Talks have been going on for a while now pertaining to what Trump and his administration were going to do with the renewal of the Temporary Protected Status (TPS) program regarding Central American countries and Haiti. Late yesterday, the Department of Homeland Security (DHS) announced it was ending TPS benefits for over five thousand Nicaraguan nationals.
The TPS program allows nationals citizens of countries which have been greatly affected by natural or man-made disasters to live and work in the U.S. until the devastating conditions which have affected their country have dissipated to the extent that the particular country has returned to normal.
Yesterday evening, Acting DHS Secretary Elaine Duke announced that Nicaraguan TPS would be terminated and gave the recipients until January 5, 2019 to arrange their affairs and either leave the country or obtain legal status through a different visa category before having to leave the country. This affects approximately 5,300 people who have lived and built lives in the US for approximately 20 years and have children, spouses and families that are US citizens.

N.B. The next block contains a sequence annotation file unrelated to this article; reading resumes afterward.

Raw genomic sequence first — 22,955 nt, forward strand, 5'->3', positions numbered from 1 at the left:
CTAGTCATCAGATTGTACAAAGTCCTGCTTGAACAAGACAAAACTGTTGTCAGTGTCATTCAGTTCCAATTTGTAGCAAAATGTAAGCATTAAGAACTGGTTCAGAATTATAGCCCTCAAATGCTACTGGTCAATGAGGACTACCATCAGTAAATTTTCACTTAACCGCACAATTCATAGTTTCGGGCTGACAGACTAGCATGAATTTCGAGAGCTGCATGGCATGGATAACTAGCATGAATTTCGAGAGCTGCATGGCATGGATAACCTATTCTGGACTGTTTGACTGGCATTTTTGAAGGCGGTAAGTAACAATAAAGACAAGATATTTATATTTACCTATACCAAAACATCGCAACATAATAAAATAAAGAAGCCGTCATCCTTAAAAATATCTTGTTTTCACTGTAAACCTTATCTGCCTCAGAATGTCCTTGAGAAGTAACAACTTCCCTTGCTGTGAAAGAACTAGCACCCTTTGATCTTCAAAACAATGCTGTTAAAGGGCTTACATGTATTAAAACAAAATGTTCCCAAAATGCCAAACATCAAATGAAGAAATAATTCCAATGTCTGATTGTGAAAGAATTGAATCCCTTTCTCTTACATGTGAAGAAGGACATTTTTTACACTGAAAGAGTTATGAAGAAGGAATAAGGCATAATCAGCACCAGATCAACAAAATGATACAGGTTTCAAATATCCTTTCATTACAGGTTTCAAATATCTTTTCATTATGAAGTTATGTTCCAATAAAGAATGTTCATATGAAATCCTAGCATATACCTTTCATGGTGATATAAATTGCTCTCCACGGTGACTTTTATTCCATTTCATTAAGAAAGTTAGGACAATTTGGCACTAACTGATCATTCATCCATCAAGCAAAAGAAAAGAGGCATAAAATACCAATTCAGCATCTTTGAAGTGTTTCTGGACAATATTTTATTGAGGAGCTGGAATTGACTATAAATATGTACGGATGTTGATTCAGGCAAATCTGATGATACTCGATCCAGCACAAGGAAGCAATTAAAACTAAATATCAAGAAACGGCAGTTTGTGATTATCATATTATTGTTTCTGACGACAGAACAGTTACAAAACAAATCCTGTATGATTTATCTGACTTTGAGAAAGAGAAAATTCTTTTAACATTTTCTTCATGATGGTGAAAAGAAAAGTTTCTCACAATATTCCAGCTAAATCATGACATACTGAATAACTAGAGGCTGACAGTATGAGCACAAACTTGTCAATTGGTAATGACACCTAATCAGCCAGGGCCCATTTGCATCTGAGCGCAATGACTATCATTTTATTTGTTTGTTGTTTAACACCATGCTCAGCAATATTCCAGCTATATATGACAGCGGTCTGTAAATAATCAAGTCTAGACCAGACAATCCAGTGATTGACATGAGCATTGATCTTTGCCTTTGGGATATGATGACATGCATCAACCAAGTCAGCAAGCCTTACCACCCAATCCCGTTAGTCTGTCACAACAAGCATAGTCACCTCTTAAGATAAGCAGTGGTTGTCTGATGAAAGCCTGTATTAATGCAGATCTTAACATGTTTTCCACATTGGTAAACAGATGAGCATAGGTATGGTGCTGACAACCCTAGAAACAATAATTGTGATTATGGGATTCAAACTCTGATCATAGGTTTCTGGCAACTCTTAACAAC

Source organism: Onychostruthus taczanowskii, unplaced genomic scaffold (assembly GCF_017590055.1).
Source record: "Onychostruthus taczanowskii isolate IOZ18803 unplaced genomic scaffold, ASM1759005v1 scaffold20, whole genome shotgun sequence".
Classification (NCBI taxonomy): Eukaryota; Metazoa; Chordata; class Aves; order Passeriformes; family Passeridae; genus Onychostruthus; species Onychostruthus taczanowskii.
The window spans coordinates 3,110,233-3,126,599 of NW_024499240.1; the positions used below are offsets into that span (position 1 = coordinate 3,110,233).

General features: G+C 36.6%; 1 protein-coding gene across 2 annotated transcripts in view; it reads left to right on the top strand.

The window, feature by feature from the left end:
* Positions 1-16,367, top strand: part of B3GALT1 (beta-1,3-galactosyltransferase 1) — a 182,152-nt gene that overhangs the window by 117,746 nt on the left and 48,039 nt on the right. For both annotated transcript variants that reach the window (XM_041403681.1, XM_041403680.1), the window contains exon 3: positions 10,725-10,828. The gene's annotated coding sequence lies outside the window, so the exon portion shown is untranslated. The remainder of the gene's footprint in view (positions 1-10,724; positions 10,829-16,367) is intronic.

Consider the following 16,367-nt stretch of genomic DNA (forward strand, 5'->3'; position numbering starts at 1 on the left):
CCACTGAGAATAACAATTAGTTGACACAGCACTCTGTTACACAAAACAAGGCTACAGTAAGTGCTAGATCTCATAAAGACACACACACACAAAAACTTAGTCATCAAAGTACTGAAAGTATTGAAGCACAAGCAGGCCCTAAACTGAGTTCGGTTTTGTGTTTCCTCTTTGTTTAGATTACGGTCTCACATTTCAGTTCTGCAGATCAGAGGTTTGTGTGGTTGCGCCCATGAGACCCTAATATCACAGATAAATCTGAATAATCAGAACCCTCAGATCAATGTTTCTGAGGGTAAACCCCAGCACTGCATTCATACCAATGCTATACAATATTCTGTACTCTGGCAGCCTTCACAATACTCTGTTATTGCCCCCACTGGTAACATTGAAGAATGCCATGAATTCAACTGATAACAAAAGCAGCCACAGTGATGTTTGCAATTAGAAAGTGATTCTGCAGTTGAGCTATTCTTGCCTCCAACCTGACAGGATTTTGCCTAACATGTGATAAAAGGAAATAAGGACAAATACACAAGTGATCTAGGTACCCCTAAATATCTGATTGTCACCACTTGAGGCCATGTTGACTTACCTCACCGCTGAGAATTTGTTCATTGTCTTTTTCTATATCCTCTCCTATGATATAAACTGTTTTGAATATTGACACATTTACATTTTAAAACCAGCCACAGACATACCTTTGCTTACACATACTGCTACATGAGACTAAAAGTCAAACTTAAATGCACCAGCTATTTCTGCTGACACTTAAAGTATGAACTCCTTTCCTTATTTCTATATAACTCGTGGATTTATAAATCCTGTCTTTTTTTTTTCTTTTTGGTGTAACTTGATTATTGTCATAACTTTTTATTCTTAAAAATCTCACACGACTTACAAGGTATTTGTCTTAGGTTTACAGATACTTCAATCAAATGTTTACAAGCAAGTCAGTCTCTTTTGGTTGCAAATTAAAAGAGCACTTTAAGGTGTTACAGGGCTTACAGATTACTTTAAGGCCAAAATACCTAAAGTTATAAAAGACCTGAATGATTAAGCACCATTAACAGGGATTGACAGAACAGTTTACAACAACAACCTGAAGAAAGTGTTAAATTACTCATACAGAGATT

He continued, “It seems this administration continues to make announcements of decisions which affect enormous amounts of immigrants with little to no regard to the lives of these good, hard working, law abiding people who have made this country their home for almost two decades.”
“In fact, many in these devastated countries depend on the income from the working family members who reside here under the TPS program,” said Fogle.
There are many that share in Fogle’s views such as Rep. James McGovern (D-Mass) who said “Secretary Tillerson and all those at the State Department who participated in this farce of an assessment should be ashamed,” in a statement Friday referring to the State Department’s assessment to the DHS that the conditions in Central American counties and Haiti who are currently under the TPS program no longer warrant TPS.
TPS deadlines are quickly approaching for Haiti, Honduras and El Salvador, who collectively have hundreds of thousands under TPS protection. In light of this administration’s poor and unpredictable immigration record, those people should begin seeking out alternative options for immigration reprieve while we continue to hold out hope that Congress will pass immigration legislation that is fair for all.